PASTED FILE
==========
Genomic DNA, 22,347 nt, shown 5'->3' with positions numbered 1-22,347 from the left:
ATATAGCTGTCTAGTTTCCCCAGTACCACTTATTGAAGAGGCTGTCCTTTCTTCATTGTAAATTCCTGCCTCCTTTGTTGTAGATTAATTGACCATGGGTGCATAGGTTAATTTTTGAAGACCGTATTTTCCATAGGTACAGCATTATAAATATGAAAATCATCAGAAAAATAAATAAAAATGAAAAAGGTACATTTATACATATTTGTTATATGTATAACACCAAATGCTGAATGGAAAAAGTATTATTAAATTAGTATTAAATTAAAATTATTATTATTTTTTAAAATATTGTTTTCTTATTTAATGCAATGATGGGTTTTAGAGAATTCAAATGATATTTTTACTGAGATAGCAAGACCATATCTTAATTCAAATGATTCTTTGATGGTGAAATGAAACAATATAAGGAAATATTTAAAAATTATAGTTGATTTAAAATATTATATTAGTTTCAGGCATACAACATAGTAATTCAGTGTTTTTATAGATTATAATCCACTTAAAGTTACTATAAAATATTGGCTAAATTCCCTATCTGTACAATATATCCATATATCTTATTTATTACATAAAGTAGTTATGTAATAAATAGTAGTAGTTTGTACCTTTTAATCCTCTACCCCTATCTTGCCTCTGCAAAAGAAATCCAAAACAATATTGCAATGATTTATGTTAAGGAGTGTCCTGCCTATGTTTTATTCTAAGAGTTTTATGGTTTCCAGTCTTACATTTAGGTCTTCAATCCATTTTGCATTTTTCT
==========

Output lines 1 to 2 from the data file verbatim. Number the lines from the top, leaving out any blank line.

Genomic DNA, 22,347 nt, shown 5'->3' with positions numbered 1-22,347 from the left:
ATATAGCTGTCTAGTTTCCCCAGTACCACTTATTGAAGAGGCTGTCCTTTCTTCATTGTAAATTCCTGCCTCCTTTGTTGTAGATTAATTGACCATGGGTGCATAGGTTAATTTTTGAAGACCGTATTTTCCATAGGTACAGCATTATAAATATGAAAATCATCAGAAAAATAAATAAAAATGAAAAAGGTACATTTATACATATTTGTTATATGTATAACACCAAATGCTGAATGGAAAAAGTATTATTAAATTAGTATTAAATTAAAATTATTATTATTTTTTAAAATATTGTTTTCTTATTTAATGCAATGATGGGTTTTAGAGAATTCAAATGATATTTTTACTGAGATAGCAAGACCATATCTTAATTCAAATGATTCTTTGATGGTGAAATGAAACAATATAAGGAAATATTTAAAAATTATAGTTGATTTAAAATATTATATTAGTTTCAGGCATACAACATAGTAATTCAGTGTTTTTATAGATTATAATCCACTTAAAGTTACTATAAAATATTGGCTAAATTCCCTATCTGTACAATATATCCATATATCTTATTTATTACATAAAGTAGTTATGTAATAAATAGTAGTAGTTTGTACCTTTTAATCCTCTACCCCTATCTTGCCTCTGCAAAAGAAATCCAAAACAATATTGCAATGATTTATGTTAAGGAGTGTCCTGCCTATGTTTTATTCTAAGAGTTTTATGGTTTCCAGTCTTACATTTAGGTCTTCAATCCATTTTGCATTTTTCT